We are our choices. Sartre

Many years ago, a man named Gale Sayers wrote a book entitled, I am Third. Sayers’ book became popular, largely because of his fame as a professional football icon with the Chicago Bears. But the value of his writing was to be found in its title message. For Sayers, God came first; his family was second; and he ranked third.

It occurs to me that we all have such a personal “pecking order” in our lives, although we probably rarely contemplate it. While we go about our daily routine, our life’s priorities exist beneath the surface of our awareness.

My wife and I had the rare chance to entertain our two adult children and our five grandchildren along with our kids’ fine spouses this July. This experience led me to consider my life priorities, especially when I imagine some crisis that might befall any of the above individuals. In the event of some emergency, medical or otherwise, I would do anything they needed.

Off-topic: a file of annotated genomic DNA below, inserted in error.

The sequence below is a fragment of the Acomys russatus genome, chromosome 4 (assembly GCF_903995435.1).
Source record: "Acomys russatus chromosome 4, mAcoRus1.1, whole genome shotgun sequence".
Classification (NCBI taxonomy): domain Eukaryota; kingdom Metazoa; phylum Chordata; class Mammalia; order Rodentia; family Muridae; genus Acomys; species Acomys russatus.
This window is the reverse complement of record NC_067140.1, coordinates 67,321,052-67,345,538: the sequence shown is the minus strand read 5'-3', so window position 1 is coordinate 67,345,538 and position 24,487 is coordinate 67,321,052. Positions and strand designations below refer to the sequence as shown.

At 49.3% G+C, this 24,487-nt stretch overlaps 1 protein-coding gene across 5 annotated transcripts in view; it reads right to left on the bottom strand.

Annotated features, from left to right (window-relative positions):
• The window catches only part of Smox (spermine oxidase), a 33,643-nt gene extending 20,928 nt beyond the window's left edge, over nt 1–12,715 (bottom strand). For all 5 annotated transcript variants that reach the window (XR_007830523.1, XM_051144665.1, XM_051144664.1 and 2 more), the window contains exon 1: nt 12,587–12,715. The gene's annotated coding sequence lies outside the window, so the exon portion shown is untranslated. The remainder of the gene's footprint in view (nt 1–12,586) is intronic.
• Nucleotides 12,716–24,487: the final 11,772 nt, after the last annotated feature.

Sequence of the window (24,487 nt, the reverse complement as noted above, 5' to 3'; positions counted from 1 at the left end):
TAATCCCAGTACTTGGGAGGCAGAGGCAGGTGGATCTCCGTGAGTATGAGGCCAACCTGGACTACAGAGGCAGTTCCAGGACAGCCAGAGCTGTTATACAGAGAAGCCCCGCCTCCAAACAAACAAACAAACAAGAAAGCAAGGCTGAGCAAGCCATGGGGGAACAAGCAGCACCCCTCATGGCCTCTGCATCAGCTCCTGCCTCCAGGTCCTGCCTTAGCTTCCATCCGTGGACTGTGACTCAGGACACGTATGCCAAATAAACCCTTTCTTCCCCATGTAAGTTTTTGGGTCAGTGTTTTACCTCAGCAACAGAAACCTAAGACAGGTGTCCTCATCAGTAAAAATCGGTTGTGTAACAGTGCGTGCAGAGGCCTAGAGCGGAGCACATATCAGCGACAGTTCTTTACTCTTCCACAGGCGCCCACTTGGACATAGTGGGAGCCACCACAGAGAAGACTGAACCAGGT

Is this a noble gesture in some way? I think not. I often hear references about how good parents “sacrifice” for their children or other loved ones. Frankly, I never understood this observation because I do not agree with it. People who prioritize for their loved ones are not giving up anything; they are doing what they wish to do. More accurately, those individuals are acting in accordance with their personal values. That’s no sacrifice. To do otherwise would be irrational and a personal disgrace.

So what are your values and priorities? Where do you rank? If you come first, you will find that to be a lonely and very unfulfilling place. Aside from inspiring others with his book, Gale Sayers, hopefully, felt good about his decision to share his beliefs with others. Using his athletic fame for a higher purpose enhanced his personal worth more than all of his touchdowns.

The concept of “congruence” suggests that we all should match our behaviors with our expressed values. Conversely, a lack of congruence is demonstrated when we profess one value but don’t act upon it when necessary. The giving of financial support, time, or perhaps even a kidney if needed, is a manifestation of congruence. To do so is a source of joy for those who provide such support for a loved one.

More than an accomplishment, success, or the indulgence of pleasure, I believe that experiencing congruence in our lives is the ultimate source of genuine happiness. Try it; you’ll like it and feel good about it.

Integrity is congruence between what you know, what you profess and what you do. Branden